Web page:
Speech codes can be found throughout the world’s many cultures, as well as their subcultures. Speech codes are cultural ways of interacting within a certain community. Gerry Philipsen explains that to better understand a speech code it is easiest to use ethnography, thus immersing oneself in that particular culture. That particular culture’s use of different words, symbols, and rules helps to shape the way they interact within their speech community. The rural Canadian culture has its own distinct speech code, when compared to the speech code of urban Canadians.
Regardless of province, rural Canadians have created their own distinct way of communicating among one another. This particular speech code culture has a set of distinct symbols, meanings, and premises that would be considered as jargon to the urban Canadian culture. Symbols and meanings for certain words or ideas that a rural Canadian uses are only understood by other rural Canadians. An urban Canadian would not understand the use of terms such as calving season, harvest time, and hunting season; and would also have an issue understanding the significance of each of these events. Due to the drastic difference in their speech codes, rural Canadians and urban Canadians often have difficulties understanding one another. However, rural Canadians from different regions can easily understand one another.
Philipsen expands on the idea that within a speech community, there are multiple speech codes. Within a certain community, there can be multiple ways of speaking with certain members. Often different mannerisms, words, or symbols are used when discussing a topic with a particular member of the community, compared to their regular usage. An example of this with rural Canadians can be seen when a producer is interacting with an agronomist, compared to interacting with his neighbour. The producer and agronomist dialogue would consist of more professional word choices than the conversation between neighbours. There may also be usages of words or phrases, which only pertain to the agronomic advice being elicited, compared to a conversation among neighbours regarding the weather.
That speech code will also involve culturally distinct structures within it. When a speech code is active, a member of that community is able to understand the society’s structure, and the individual’s social status. Speech codes in a community display an individual’s honour and dignity. Someone of significance will be spoken with differently, than someone who is considered lower on the social scale. An example of this within the rural Canadian community would be when a producer interacts with an industry expert. The fact that the producer is seeking out information from someone such as an agronomist or a veterinarian, displays the use of different speech codes within that speech community.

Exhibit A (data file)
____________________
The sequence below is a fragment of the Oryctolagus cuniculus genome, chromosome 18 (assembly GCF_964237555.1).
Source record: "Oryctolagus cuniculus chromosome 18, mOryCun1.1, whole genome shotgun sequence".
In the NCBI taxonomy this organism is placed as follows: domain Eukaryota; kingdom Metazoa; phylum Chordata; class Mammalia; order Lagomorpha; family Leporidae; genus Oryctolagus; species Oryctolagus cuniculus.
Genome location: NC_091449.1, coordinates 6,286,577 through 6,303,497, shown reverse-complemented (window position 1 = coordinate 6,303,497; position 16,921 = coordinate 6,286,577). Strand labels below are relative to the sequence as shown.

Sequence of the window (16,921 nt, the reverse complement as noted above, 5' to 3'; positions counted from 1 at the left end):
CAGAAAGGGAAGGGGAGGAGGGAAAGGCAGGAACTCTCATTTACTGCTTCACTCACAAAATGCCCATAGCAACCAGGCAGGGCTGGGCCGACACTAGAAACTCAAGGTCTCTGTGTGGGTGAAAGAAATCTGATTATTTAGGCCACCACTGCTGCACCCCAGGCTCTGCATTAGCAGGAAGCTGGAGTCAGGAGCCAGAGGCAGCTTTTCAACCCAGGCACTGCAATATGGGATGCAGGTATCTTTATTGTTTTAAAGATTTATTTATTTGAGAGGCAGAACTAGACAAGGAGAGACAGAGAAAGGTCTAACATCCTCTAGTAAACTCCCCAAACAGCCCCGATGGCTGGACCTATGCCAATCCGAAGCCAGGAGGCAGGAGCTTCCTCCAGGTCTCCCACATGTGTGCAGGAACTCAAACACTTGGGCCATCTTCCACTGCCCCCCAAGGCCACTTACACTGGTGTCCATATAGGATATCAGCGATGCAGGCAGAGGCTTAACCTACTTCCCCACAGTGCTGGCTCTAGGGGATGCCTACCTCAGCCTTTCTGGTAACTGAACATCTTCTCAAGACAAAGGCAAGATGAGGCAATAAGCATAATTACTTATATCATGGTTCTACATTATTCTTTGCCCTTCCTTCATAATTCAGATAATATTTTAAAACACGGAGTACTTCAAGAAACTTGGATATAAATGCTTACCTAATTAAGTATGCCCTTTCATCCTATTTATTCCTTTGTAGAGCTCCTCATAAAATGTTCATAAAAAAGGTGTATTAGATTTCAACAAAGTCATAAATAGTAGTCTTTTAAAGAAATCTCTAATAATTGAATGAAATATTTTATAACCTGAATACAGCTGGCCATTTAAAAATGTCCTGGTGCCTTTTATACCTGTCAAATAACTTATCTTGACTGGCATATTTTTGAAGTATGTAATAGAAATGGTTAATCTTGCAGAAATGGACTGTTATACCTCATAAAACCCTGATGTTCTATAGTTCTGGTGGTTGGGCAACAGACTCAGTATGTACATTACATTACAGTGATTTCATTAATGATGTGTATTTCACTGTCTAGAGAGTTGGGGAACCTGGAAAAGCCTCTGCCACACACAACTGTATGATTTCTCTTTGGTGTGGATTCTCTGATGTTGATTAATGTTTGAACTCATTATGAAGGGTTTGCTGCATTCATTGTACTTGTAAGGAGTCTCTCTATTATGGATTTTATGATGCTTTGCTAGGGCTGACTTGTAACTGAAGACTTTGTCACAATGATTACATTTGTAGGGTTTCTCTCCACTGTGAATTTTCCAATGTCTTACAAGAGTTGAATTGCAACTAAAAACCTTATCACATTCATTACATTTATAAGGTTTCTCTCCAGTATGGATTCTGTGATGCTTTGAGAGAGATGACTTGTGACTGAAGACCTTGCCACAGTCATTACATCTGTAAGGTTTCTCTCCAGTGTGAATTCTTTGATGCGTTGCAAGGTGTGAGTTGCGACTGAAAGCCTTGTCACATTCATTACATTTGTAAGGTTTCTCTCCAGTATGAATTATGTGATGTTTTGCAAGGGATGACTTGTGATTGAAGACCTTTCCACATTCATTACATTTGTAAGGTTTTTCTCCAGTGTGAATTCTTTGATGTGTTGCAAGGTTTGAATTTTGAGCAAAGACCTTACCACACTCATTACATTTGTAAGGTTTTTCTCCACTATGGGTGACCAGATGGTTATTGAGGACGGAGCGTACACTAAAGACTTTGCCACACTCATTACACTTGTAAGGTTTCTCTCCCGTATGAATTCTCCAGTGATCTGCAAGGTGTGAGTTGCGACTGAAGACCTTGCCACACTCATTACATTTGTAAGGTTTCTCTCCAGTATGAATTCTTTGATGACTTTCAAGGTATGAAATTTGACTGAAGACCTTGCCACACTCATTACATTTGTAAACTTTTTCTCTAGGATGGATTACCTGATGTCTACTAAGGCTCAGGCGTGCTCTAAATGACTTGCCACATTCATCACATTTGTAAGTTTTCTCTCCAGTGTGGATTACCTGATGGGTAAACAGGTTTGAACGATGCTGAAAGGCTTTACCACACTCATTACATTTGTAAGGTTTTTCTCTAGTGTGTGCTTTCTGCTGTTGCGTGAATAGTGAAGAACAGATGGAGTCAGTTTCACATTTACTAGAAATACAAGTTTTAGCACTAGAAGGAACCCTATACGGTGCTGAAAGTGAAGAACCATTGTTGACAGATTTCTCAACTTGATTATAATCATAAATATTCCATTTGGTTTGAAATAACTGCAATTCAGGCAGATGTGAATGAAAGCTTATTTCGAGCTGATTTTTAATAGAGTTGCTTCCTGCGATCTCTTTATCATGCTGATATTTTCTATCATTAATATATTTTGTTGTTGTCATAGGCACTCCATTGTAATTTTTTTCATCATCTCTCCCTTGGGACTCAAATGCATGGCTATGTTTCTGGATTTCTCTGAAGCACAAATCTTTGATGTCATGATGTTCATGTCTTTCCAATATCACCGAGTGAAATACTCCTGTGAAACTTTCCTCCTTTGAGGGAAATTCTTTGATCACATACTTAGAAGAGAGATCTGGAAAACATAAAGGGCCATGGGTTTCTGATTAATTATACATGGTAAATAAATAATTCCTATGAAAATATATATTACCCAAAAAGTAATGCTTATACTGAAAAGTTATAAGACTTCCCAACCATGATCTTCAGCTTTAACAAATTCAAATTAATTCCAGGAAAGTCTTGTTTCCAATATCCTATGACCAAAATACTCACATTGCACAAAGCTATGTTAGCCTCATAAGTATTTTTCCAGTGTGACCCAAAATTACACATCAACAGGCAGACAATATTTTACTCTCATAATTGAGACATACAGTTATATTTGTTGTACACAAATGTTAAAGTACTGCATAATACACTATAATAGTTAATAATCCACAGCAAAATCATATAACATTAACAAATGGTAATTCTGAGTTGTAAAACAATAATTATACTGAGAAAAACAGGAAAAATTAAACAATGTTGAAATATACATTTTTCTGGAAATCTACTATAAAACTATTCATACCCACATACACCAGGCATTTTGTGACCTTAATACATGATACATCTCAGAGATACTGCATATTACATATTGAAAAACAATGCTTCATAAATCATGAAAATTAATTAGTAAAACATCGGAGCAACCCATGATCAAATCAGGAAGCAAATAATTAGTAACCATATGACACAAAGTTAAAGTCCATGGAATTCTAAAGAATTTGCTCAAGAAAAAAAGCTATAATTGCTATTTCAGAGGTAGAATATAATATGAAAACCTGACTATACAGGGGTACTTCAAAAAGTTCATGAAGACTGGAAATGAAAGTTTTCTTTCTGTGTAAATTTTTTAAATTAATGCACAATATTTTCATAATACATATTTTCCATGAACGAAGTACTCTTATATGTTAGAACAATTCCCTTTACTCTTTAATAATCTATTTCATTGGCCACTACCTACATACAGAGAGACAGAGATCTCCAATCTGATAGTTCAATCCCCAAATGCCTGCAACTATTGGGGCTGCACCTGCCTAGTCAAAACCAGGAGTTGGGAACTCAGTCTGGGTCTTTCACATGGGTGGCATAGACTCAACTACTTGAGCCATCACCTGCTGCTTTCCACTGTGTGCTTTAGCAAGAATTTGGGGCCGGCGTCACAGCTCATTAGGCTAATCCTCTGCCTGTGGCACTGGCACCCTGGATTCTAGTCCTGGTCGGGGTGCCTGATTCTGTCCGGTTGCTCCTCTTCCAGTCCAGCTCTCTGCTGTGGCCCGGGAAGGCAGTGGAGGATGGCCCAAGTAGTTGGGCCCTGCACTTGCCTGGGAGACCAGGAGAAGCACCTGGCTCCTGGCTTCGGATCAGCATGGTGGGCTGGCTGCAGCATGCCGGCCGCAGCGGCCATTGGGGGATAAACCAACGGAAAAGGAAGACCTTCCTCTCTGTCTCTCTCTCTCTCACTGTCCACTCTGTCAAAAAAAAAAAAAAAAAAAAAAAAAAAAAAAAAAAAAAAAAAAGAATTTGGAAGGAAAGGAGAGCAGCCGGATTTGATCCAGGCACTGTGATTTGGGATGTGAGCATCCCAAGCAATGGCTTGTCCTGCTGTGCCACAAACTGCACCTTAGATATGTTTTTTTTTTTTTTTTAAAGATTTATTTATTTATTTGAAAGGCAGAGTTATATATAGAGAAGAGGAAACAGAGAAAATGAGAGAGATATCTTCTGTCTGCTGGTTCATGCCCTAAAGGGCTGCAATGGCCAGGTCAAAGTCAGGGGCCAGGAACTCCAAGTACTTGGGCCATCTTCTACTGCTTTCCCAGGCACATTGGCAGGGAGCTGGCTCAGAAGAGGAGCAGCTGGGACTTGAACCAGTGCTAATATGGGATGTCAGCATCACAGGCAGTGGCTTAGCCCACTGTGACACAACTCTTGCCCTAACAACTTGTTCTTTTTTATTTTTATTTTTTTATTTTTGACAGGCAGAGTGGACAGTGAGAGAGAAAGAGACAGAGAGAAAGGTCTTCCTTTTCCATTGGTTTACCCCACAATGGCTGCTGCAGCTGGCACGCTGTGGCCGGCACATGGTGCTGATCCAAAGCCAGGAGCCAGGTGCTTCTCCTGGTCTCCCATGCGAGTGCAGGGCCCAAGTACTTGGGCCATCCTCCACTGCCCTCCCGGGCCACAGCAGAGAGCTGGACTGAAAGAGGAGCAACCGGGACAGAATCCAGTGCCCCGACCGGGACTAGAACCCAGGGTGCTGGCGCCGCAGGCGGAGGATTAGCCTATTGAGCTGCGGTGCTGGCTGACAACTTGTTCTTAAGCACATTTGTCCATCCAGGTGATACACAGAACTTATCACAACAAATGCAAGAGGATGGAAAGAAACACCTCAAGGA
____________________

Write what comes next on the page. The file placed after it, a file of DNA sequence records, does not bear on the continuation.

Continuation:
Different speech codes, within a speech community, are woven and used by a variety of members of that community. The speech codes are apparent by actively listening to how members interact with one another. Different speech codes being used can be found within different relationships. Depending on the relationship between members; terms, rules and premises of the speech code are actively being interpreted by the listener and the speaker. Often members of a speech community will perform structured sequences, to help establish a set of actions to honour a certain ritual that is pertinent to their particular relationship.
By interacting in certain rituals of their speech code, members are able to better understand and communicate with one another. This allows the members to help predict, explain or control the outcome of their communication conduct. The art of participating in a speech code allows for an individual to find a stronger sense of self, and grounding within their community. Speech codes are an excellent way to keep a community tightly woven, while preserving their specialized ways of interacting with one another.